I stepped into the parlor of what used to be called in New York a "railroad flat"—that is to say, the rooms were arranged in a straight line, connecting with each other for the entire length of the building. Only the rooms at the front and at the rear had windows on the outdoors. Archaic flats of this description survive in run-down neighborhoods. They generally comprise five rooms, with the kitchen in the center.

Uneasy in spite of myself, I threw a hasty glance around Fritzi's parlor. The place had no charm. The furniture was seedy and the walls covered with cheap lithographs. A photograph of the girl, at a somewhat earlier age, hung against the wall in a cardboard frame. I imagined that the eyes were bright green, and that they jeered at me. A notion gripped me that Fritzi was actually in the house, playing a fantastic game of hide-and-seek. This stung me to action, and I passed into the next room. It was a sort of dark alcove, with chairs and boxes piled helter-skelter. Nothing there! So I hurried through the kitchen, through another nondescript room, and into the bedroom at the far end of the flat.

Only those readers who have themselves been caught in some grim and incredible snare will fully appreciate the shock that awaited me. Fritzi Schneider lay on a couch, with a rose-shaded floor lamp glowing behind her. I thought for a moment that she was asleep. But one hand trailed over the edge of the couch, and on the carpet below the crooked fingers I saw a revolver. My eyes traveled painfully along her body in its faded yellow dressing-gown. A red patch showed over her ribs on the left side.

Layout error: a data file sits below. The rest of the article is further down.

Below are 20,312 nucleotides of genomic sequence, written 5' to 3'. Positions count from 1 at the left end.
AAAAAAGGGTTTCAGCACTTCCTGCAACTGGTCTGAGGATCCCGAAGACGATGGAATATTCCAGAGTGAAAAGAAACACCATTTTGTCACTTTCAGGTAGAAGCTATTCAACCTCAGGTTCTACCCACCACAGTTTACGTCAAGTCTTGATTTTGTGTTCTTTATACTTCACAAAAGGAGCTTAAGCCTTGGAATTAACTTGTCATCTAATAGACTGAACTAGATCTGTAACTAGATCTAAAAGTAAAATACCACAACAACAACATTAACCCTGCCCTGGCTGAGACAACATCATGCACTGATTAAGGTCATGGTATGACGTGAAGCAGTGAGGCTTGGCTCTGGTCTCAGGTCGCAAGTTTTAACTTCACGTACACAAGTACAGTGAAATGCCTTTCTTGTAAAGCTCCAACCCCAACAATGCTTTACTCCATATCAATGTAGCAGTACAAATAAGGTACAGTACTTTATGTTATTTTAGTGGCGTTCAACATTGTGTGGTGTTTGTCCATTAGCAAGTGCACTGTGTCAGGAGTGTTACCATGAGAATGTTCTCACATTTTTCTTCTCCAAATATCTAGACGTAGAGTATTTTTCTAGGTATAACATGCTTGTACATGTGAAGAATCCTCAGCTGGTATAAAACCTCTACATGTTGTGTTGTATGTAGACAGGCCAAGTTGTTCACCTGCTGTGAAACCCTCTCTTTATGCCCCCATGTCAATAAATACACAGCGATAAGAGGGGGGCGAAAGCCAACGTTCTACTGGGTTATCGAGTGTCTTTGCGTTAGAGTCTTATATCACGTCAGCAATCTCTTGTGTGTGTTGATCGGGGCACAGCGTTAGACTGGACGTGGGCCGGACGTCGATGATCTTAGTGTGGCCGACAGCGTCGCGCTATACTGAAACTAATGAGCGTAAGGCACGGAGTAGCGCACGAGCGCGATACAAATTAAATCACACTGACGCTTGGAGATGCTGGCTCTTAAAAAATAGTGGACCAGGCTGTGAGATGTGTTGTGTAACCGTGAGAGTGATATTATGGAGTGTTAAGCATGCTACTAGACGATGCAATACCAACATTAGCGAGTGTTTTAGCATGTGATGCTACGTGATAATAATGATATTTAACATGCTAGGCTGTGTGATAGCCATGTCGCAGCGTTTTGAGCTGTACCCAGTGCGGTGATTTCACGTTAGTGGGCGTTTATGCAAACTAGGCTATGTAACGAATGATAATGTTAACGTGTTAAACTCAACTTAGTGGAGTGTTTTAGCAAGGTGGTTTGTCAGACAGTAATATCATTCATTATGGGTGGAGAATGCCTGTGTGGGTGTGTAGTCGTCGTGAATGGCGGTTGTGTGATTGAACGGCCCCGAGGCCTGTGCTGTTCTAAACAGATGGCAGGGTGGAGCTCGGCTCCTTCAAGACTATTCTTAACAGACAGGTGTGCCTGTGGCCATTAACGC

The woman was stone dead—shot through the heart!

I leaped across the space that separated us, but I did not touch the body. Her face was drained of color. Her mouth and eyes were both open, yet her expression was surprisingly tranquil. Was it murder or suicide? I asked myself frantically. The latter, in all probability; but why had she done it at the very hour when she was expecting me?

THE query was no sooner formulated than a horrible suspicion gnawed at me. Perhaps she had planned this to make me seem guilty of murder! It might be her macabre idea of avenging herself for the happenings of the night before. If my presence there were discovered, would I be able to clear myself? Would I not be accused of having placed the revolver on the floor, in order to give the tragedy the appearance of suicide? A cold sweat broke out all over my body. Never before or since have I endured such mental anguish.

Then swiftly my brain grew calm and crafty. No one had seen me enter, I reflected. I would leave quietly. I would burn the sinister letter which had lured me there.

I turned to go—and at the same instant I heard the front door of the flat being opened, and the footsteps of men in the parlor!

My heart sank and my will seemed paralyzed. I waited stolidly. There was no hesitancy about the newcomers. They tramped from room to room. I lifted my drooping head to find three uniformed policemen staring at me! The one in the lead looked sure of his ground in a curious, menacing way. I felt myself to have been condemned in advance.

"I didn't do it!" I screamed. "Officer, you've got to believe me! I came here a few minutes before you did, and found her dead."

He raised his hand, the calloused palm outwards, and thrust it toward me with a jerky motion. "Shut up! I ain't charged you with no murder, have I?"